The new data, from the Social Market Foundation think tank, found that drivers are more likely to support road pricing than oppose it. Road pricing is a system of charging drivers for their use of the roads, whereby those who drive more frequently pay more in tax than those who drive less frequently.
Support for road pricing was broadly consistent across income groups and regions, the SMF found.
Drivers were actually slightly more positive about the policy than non-drivers: 40 percent of drivers in the SMF-Opinium polling support the introduction of road pricing.
Another 36 percent of people said they neither support nor oppose road-pricing, suggesting a significant cohort open to persuasion.
Scott Corfe, Research Director at the Social Market Foundation, said: “For too long politicians have thought of reforming motoring taxes as grasping the nettle, fearful that a backlash from drivers will hit them at the polls.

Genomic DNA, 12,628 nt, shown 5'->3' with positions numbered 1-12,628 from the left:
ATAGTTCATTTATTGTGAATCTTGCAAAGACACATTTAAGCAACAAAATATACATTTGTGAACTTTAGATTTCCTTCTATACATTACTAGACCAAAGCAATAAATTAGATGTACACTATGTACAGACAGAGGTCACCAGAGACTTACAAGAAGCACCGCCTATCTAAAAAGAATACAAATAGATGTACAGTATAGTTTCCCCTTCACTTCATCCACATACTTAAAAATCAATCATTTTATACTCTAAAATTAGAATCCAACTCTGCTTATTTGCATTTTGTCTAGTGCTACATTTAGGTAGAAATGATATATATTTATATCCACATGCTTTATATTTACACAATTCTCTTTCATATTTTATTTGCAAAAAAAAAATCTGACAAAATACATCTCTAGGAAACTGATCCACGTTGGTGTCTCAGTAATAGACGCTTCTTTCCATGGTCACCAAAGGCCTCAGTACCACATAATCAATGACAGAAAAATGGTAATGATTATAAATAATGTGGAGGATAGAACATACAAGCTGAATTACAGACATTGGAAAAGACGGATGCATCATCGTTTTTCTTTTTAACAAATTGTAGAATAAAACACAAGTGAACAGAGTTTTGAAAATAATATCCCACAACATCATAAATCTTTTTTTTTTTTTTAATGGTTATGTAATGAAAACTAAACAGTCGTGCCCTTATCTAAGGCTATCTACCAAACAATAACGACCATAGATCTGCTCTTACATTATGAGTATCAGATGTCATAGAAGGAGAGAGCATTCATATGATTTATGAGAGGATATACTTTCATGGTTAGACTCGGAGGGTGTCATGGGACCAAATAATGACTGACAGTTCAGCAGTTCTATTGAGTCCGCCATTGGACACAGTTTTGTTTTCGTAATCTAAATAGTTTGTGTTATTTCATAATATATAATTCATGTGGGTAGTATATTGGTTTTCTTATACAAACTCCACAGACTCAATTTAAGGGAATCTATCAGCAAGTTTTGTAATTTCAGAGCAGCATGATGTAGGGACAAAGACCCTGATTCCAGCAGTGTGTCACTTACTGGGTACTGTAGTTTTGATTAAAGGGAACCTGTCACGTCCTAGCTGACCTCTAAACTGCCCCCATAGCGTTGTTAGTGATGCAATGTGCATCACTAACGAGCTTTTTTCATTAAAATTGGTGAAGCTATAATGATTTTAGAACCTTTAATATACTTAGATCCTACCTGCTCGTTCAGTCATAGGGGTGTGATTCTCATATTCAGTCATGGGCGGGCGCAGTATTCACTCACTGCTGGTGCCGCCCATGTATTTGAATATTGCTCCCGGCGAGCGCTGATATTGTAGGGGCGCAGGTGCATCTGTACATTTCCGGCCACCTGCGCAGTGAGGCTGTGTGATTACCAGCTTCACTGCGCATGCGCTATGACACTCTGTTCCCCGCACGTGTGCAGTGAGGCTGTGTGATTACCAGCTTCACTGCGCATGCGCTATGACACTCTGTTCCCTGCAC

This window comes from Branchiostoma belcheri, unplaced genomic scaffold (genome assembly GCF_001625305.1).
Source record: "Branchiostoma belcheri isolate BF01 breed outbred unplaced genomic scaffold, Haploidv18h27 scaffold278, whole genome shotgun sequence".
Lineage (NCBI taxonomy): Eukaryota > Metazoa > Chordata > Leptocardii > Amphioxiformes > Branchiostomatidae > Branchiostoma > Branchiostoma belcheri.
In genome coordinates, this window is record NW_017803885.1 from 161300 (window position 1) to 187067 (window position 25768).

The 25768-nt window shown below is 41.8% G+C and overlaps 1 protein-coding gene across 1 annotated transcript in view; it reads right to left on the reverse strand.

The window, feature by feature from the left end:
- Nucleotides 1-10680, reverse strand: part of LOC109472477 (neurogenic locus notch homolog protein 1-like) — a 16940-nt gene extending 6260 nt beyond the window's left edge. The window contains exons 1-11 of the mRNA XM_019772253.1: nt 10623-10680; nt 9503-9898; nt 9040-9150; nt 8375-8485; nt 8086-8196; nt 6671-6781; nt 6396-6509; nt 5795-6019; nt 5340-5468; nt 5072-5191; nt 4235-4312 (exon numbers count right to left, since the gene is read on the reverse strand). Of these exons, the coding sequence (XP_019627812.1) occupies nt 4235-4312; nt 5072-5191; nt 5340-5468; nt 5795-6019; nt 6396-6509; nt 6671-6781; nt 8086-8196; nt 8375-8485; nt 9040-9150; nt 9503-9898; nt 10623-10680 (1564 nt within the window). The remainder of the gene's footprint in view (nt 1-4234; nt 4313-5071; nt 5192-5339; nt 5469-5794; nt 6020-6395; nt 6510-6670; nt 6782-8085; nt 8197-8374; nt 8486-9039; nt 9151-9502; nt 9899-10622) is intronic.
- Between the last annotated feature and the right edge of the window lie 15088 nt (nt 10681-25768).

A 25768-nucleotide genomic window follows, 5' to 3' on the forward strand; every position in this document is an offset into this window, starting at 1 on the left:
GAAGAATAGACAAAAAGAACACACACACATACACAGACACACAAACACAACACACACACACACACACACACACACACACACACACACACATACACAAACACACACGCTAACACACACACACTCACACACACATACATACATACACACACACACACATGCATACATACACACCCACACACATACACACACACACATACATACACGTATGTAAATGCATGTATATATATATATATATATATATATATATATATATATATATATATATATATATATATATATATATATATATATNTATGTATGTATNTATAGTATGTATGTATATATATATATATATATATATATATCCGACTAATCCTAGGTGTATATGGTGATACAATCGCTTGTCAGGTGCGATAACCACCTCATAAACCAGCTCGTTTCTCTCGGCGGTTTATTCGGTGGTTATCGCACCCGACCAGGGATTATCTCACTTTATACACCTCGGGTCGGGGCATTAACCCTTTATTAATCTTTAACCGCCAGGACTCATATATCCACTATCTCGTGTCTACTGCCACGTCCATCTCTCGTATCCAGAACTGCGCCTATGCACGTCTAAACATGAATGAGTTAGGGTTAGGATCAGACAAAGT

“Voters will not punish them for seeking an equitable reform of motor taxation.”
According to the survey, a clear majority of respondents said that motoring taxes are a much heavier burden and more unfair than other taxes.
The SMF said dislike of the existing system and relative support for road pricing should encourage ministers to begin exploring how to design a fairer approach to motoring taxation, bolster the public finances and ensure that driving better reflects negative costs like pollution and congestion.
They suggested that the Government should carefully consider how it designs any future system of road pricing with different options boosting and cutting public support.
A free mileage allowance and using revenue to improve public transport infrastructure and the road network make a road pricing regime more appealing to the public, the SMF found.
Reforms could also ensure that road pricing is fairer than fuel duty, reducing the burden on lower income households.
Around 41 percent of respondents supported road pricing based on making an annual payment based on how much they drive every year.
Opposition increased when respondents were asked if they would accept a “black box” in their vehicle or a mobile app tracking their mileage.